Cam Guthrie: a quality, quiet influence

Without Cam Guthrie’s contributions, Geelong may not have beaten Hawthorn in the sides’ now-traditional Easter Monday AFL match at the MCG.


And Guthrie achieved impacting the match – with the Cats winning by a mere four-point margin – despite not even kicking a goal.


Guthrie amassed a career-best 43 possessions, ten clearances, and 11 marks.


“Career-best”: consider that for a moment.


Hard to believe, but Guthrie’s been around for longer than one would think.


Cam Guthrie is one of a collection of Geelong players still playing in the Cats’ famous blue-and-white hoops as a holdover from their last AFL Premiership in 2011, his two-match debut season finishing as a listed emergency in that title tilt.


When recalling the elder statesmen who remain from that last flag success, names such as Joel Selwood, Tom Hawkins and Mitch Duncan may spring to mind a bit more easily than Guthrie’s.


In that context, ten years of service can sneak up on one’s mind rather easily.


But despite having played 185 games for the Cats, and after several years of playing in a tagger’s role, Guthrie has really come into his own within the last two or three seasons as an on-baller, with last season being his signature campaign to date.


In 2020, Guthrie earned All Australian accolades following a season where he averaged 21 touches along with four clearances and 2.5 inside-50’s per match.


Based on his three-match averages for those statistics, he could shatter those high standards – especially that for possessions – by the end of 2021.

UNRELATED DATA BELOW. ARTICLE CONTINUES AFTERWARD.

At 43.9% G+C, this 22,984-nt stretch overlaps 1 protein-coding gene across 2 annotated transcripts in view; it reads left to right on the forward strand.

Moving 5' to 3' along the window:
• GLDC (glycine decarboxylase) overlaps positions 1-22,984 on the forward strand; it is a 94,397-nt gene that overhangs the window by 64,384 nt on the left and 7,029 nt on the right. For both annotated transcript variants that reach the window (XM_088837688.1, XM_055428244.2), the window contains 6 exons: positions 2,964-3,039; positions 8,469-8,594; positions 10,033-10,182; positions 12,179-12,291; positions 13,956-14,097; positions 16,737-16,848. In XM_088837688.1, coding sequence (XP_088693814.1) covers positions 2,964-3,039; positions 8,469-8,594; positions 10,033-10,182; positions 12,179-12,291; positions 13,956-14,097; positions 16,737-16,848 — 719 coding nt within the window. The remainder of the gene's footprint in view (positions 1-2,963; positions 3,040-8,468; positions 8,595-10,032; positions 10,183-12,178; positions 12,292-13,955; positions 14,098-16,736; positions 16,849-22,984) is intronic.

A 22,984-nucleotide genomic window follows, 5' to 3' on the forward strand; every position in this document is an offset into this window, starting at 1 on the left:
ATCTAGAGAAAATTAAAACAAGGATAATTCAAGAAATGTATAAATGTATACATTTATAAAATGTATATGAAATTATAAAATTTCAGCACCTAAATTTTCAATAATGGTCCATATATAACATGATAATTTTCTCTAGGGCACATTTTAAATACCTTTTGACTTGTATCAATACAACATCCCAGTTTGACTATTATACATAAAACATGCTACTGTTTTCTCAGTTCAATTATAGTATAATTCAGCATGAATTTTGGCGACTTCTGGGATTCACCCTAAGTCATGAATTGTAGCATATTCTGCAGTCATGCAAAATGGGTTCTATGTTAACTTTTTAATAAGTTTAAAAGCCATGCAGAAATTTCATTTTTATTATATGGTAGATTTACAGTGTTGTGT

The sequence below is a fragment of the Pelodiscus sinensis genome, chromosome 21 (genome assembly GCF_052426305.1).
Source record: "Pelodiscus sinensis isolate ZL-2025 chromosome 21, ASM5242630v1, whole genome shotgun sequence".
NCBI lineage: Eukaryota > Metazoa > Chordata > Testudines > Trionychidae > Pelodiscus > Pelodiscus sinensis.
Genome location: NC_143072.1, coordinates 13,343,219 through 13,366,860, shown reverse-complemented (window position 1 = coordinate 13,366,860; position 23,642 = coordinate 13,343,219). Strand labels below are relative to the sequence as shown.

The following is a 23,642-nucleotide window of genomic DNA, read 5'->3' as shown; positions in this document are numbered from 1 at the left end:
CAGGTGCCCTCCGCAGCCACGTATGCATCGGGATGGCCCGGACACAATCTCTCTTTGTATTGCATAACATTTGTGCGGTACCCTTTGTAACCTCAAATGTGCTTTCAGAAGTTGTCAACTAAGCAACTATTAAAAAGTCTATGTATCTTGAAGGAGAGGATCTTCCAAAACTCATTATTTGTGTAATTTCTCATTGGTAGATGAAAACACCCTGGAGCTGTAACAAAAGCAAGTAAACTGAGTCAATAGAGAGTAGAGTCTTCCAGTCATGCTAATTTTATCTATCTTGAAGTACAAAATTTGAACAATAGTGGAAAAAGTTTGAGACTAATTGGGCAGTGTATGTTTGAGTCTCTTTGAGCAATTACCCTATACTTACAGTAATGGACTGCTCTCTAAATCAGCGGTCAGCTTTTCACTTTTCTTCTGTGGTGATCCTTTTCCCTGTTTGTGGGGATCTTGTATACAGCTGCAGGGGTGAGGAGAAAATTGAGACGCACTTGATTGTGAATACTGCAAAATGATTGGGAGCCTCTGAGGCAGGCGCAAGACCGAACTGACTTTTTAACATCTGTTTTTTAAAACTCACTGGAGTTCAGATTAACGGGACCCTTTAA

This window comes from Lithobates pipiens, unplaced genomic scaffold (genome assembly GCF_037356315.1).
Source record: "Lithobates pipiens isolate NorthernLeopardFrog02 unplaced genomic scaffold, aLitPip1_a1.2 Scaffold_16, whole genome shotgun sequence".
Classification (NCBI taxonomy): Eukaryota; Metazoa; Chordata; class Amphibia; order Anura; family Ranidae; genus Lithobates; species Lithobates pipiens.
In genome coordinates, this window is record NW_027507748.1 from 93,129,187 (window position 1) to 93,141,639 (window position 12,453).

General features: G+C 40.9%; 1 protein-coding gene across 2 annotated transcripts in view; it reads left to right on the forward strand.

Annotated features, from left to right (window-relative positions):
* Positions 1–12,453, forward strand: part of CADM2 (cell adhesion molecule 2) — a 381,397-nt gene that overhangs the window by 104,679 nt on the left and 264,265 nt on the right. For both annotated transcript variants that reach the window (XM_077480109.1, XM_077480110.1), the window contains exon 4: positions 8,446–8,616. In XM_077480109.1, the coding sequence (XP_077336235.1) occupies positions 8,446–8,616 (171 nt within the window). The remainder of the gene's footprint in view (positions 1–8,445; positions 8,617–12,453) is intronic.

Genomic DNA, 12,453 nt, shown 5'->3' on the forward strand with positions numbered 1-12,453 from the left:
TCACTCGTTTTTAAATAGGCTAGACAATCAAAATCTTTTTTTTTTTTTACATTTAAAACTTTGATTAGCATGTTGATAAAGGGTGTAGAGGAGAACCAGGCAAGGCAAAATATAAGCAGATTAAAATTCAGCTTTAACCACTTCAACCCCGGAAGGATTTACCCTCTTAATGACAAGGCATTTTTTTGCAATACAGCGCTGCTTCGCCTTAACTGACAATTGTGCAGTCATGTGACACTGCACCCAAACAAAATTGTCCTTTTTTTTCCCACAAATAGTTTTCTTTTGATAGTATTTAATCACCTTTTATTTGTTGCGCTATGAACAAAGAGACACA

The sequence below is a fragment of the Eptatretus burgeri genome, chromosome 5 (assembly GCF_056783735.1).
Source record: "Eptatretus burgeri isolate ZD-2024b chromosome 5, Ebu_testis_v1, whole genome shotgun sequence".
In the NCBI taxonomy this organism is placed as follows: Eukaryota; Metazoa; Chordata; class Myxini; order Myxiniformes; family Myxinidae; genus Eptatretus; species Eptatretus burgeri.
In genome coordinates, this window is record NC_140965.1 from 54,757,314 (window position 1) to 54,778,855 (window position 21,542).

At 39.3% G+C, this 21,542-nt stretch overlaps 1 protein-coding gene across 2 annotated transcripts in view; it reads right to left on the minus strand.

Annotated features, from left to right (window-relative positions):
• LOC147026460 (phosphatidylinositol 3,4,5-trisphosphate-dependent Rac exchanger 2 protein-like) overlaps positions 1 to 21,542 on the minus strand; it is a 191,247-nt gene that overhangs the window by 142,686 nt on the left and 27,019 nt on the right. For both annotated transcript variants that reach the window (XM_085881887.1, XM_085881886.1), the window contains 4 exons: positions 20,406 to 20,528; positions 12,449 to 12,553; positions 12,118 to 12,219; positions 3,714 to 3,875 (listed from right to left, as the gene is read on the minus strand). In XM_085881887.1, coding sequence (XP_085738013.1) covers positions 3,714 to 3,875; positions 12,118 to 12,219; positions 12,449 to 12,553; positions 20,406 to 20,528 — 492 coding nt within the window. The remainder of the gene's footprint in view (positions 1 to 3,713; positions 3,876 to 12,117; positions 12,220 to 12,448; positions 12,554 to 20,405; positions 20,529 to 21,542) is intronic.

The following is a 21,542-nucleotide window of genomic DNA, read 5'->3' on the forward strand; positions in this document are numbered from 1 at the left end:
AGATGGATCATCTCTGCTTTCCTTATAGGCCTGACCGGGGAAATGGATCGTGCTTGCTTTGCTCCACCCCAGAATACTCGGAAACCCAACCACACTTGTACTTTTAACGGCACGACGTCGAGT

And Guthrie’s 43-disposal day against the Hawks – fairly split evenly between 20 kicks and 23 handballs – has not gone unnoticed.


“I think he got a lot of the ball, for sure,” Cats coach Chris Scott said after the match.


Scott also said that as Guthrie compiled a majority of his possessions that had an impact on the Cats kicking goals in the second and third terms when they were staked to as much as a 25-point lead, the match fed into Guthrie’s strengths.


“It wasn’t just the ball-getting [by him] that impressed me – he, along with [Brandon] Parfitt, are such good, crucial inside midfielders for us,” Scott said.


“Although we did chip it around a bit from time to time, and that could have padded his numbers a bit, but he was just so super on the inside for us,” Scott added.


And despite having to stave off Hawthorn’s brave fightback in the final term, Guthrie did enough damage as a team player to the benefit of the likes of Hawkins, Jack Henry, and other hard runners such as Parfitt, Jordan Clark and Gryan Miers to give Geelong the impetus to win the match.


“Sometimes you get lucky and the first thing the boys see is you with the ball. That’s the way it felt today, and all of us can expect that to continue,” said Guthrie.


Guthrie also did well to assume a greater load given the calibre of players the Cats have been missing.


Prized recruit Jeremy Cameron has yet to make his debut for the club as he recovers from a hamstring injury, Sam Menegola continues to be sidelined, and recent suspensions to Patrick Dangerfield and Gary Rohan have affected the Cats’ options through the middle and into the forward structure.



But neither Guthrie nor Scott were going to get caught up in placing any blame.


“We know we’re waiting for a lot of players to come back in, but we’re not going to make excuses. We just have to get backed into it all, and do a job,” Guthrie said.


“Good teams tend to find a way through,” said Scott.


Yet in the context of the flow of the match in addition to whom Geelong was missing, Scott feels blessed to have Guthrie in peak form.


“Cam Guthrie won our Best & Fairest last year, so we’re clear on his importance to the team,” he said.


- Instagram, @inside_feedhq

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